Environmental Management Plans Book Review

Environmental Management Plans Book Review

01 January 1970 by Roy Bidder

This article contains an overview of the Institute of Environmental Management and Assessment – Adapting to climate change: a guide to its management in organisations.

The guidance within the book has been compiled by IEMA for environment and sustainability professionals. It has been informed by direct experience from practitioners within organisations who have worked on adaptation and resilience to climate change and extreme weather. The book’s aim is to present learning points from practice and guidance to help the reader identify and build support for effective business cases. It complements existing and developing guidance from the Department for Environment, Food and Rural Affairs (Defra), United Kingdom Climate Impacts Programme (UKCIP), The Institute of Environmental Management & Assessment (IEMA), the Environment Agency and others.

Weather and climate affects economic activity and our everyday lives in several ways. As the global climate continues to change, the impacts will affect almost every aspect of business and the economy and will result in unexpected costs as well as changes to the way that companies operate. The book supports the idea that forward planning can minimise the risk and maximise the opportunities created by climate change. It is aimed at individuals tasked with managing or coordinating these efforts within organisations.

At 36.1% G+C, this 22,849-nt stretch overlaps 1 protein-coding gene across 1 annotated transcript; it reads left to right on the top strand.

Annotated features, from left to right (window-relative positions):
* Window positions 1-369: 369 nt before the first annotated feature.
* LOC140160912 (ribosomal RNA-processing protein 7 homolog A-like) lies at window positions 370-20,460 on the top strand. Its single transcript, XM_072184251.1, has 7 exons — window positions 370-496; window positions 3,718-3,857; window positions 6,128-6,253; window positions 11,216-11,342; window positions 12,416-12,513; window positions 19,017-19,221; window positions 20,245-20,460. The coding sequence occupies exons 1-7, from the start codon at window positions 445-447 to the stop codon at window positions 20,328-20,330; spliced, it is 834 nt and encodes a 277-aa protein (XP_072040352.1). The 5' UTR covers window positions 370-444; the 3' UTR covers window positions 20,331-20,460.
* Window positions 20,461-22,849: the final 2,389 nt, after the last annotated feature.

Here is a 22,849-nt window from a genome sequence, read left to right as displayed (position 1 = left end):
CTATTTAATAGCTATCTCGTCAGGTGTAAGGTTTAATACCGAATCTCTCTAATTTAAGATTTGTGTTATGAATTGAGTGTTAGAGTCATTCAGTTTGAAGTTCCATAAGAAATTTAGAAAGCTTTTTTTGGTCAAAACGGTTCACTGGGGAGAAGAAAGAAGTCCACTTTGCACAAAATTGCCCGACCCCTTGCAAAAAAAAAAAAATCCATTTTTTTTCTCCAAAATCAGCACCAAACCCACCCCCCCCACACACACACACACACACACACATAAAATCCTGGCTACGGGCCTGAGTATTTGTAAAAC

It addresses the concept of adaption to climate change and gives advice on matters to be considered to those managing the process. It then goes on to describe the approaches to exploring risk and walks the reader through various adaptation strategies, both based upon UKCIPS’s Adaptation Wizard. The latter parts of the book provide some background information regarding the concepts and science that can be used as a reference or to those seeking to gain a more theoretical understanding of adaption to climate change within an organisational context/standpoint. They have also included an overview of the most recent climate projections for the UK. The last section of the book gives details of source and resource information available within the public domain.

The book concludes that although we can plan and mitigate the risk of climate change, it is a relatively young and consequently rapidly moving science. I would not necessarily recommend that those tasked with the management of climate change read the whole book in one go as it can be tedious in places, but to use it as a reference guide during their journey.

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